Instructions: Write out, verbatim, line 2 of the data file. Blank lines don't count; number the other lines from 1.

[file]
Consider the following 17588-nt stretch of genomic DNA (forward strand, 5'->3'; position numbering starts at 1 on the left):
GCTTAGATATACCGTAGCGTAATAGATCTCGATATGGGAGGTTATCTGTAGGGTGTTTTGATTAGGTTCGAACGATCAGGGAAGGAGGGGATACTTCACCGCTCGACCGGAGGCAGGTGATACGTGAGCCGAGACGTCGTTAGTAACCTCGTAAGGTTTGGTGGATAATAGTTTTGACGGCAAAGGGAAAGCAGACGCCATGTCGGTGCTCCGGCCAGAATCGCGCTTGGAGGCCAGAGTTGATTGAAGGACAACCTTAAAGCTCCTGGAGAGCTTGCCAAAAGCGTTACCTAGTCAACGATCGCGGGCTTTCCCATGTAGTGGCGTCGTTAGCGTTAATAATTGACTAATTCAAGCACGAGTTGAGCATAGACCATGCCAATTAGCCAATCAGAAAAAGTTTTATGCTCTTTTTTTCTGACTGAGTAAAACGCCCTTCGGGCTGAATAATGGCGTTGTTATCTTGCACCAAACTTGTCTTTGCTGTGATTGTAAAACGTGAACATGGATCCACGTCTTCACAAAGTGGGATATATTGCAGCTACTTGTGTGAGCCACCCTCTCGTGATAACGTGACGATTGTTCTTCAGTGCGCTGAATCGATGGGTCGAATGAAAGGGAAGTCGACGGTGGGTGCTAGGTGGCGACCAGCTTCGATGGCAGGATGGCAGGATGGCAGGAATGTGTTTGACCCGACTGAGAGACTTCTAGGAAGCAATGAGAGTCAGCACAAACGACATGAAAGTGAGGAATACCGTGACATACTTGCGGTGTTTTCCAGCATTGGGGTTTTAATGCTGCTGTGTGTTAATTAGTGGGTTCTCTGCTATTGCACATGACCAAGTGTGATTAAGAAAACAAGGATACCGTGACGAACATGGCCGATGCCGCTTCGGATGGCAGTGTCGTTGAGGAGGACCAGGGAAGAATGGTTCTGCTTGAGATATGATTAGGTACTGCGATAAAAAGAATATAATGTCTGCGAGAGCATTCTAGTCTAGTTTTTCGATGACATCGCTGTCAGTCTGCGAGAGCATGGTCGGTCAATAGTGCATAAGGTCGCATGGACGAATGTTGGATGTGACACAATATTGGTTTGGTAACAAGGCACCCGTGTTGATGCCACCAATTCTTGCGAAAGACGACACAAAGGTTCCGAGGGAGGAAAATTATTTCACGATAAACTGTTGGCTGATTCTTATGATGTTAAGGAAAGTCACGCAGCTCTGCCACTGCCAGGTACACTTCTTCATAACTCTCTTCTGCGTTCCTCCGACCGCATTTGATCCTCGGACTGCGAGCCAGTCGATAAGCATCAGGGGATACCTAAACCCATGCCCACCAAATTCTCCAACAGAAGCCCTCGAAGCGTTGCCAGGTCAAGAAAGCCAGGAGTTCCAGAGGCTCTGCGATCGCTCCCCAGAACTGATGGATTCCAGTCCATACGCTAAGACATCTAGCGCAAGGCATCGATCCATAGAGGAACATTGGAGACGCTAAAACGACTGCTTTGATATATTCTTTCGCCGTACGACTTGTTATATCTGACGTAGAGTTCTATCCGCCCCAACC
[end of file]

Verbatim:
GCTTAGATATACCGTAGCGTAATAGATCTCGATATGGGAGGTTATCTGTAGGGTGTTTTGATTAGGTTCGAACGATCAGGGAAGGAGGGGATACTTCACCGCTCGACCGGAGGCAGGTGATACGTGAGCCGAGACGTCGTTAGTAACCTCGTAAGGTTTGGTGGATAATAGTTTTGACGGCAAAGGGAAAGCAGACGCCATGTCGGTGCTCCGGCCAGAATCGCGCTTGGAGGCCAGAGTTGATTGAAGGACAACCTTAAAGCTCCTGGAGAGCTTGCCAAAAGCGTTACCTAGTCAACGATCGCGGGCTTTCCCATGTAGTGGCGTCGTTAGCGTTAATAATTGACTAATTCAAGCACGAGTTGAGCATAGACCATGCCAATTAGCCAATCAGAAAAAGTTTTATGCTCTTTTTTTCTGACTGAGTAAAACGCCCTTCGGGCTGAATAATGGCGTTGTTATCTTGCACCAAACTTGTCTTTGCTGTGATTGTAAAACGTGAACATGGATCCACGTCTTCACAAAGTGGGATATATTGCAGCTACTTGTGTGAGCCACCCTCTCGTGATAACGTGACGATTGTTCTTCAGTGCGCTGAATCGATGGGTCGAATGAAAGGGAAGTCGACGGTGGGTGCTAGGTGGCGACCAGCTTCGATGGCAGGATGGCAGGATGGCAGGAATGTGTTTGACCCGACTGAGAGACTTCTAGGAAGCAATGAGAGTCAGCACAAACGACATGAAAGTGAGGAATACCGTGACATACTTGCGGTGTTTTCCAGCATTGGGGTTTTAATGCTGCTGTGTGTTAATTAGTGGGTTCTCTGCTATTGCACATGACCAAGTGTGATTAAGAAAACAAGGATACCGTGACGAACATGGCCGATGCCGCTTCGGATGGCAGTGTCGTTGAGGAGGACCAGGGAAGAATGGTTCTGCTTGAGATATGATTAGGTACTGCGATAAAAAGAATATAATGTCTGCGAGAGCATTCTAGTCTAGTTTTTCGATGACATCGCTGTCAGTCTGCGAGAGCATGGTCGGTCAATAGTGCATAAGGTCGCATGGACGAATGTTGGATGTGACACAATATTGGTTTGGTAACAAGGCACCCGTGTTGATGCCACCAATTCTTGCGAAAGACGACACAAAGGTTCCGAGGGAGGAAAATTATTTCACGATAAACTGTTGGCTGATTCTTATGATGTTAAGGAAAGTCACGCAGCTCTGCCACTGCCAGGTACACTTCTTCATAACTCTCTTCTGCGTTCCTCCGACCGCATTTGATCCTCGGACTGCGAGCCAGTCGATAAGCATCAGGGGATACCTAAACCCATGCCCACCAAATTCTCCAACAGAAGCCCTCGAAGCGTTGCCAGGTCAAGAAAGCCAGGAGTTCCAGAGGCTCTGCGATCGCTCCCCAGAACTGATGGATTCCAGTCCATACGCTAAGACATCTAGCGCAAGGCATCGATCCATAGAGGAACATTGGAGACGCTAAAACGACTGCTTTGATATATTCTTTCGCCGTACGACTTGTTATATCTGACGTAGAGTTCTATCCGCCCCAACC